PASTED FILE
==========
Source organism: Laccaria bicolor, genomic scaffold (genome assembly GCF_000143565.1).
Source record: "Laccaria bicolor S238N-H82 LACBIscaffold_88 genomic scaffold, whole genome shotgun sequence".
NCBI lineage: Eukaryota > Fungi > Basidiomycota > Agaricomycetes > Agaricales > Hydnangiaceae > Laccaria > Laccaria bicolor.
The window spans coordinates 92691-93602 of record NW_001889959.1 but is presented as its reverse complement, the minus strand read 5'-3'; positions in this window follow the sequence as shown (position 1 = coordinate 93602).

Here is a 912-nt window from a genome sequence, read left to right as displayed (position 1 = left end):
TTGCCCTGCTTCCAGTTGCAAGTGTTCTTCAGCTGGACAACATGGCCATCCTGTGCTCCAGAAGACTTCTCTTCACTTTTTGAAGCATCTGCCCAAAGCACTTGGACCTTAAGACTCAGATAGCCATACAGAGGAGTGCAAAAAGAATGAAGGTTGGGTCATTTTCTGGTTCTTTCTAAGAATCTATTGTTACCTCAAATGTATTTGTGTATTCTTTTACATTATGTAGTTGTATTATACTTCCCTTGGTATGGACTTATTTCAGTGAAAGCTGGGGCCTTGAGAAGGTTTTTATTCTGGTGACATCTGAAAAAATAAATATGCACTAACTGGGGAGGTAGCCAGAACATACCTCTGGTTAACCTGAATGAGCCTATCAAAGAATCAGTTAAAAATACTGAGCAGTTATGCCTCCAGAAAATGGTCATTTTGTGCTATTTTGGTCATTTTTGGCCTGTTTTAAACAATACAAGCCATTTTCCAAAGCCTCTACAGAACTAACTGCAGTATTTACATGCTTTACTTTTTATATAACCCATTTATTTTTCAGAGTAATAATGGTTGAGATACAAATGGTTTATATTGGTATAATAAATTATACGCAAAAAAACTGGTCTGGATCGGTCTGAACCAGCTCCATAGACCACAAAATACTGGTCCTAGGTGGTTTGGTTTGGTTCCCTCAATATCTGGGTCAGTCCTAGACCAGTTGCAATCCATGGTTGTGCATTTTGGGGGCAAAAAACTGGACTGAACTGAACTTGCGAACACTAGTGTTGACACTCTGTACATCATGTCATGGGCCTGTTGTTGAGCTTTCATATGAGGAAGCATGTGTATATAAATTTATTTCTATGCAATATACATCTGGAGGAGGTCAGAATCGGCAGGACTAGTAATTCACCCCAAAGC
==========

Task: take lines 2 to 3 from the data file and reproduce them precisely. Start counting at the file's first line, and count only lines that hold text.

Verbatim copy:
Source record: "Laccaria bicolor S238N-H82 LACBIscaffold_88 genomic scaffold, whole genome shotgun sequence".
NCBI lineage: Eukaryota > Fungi > Basidiomycota > Agaricomycetes > Agaricales > Hydnangiaceae > Laccaria > Laccaria bicolor.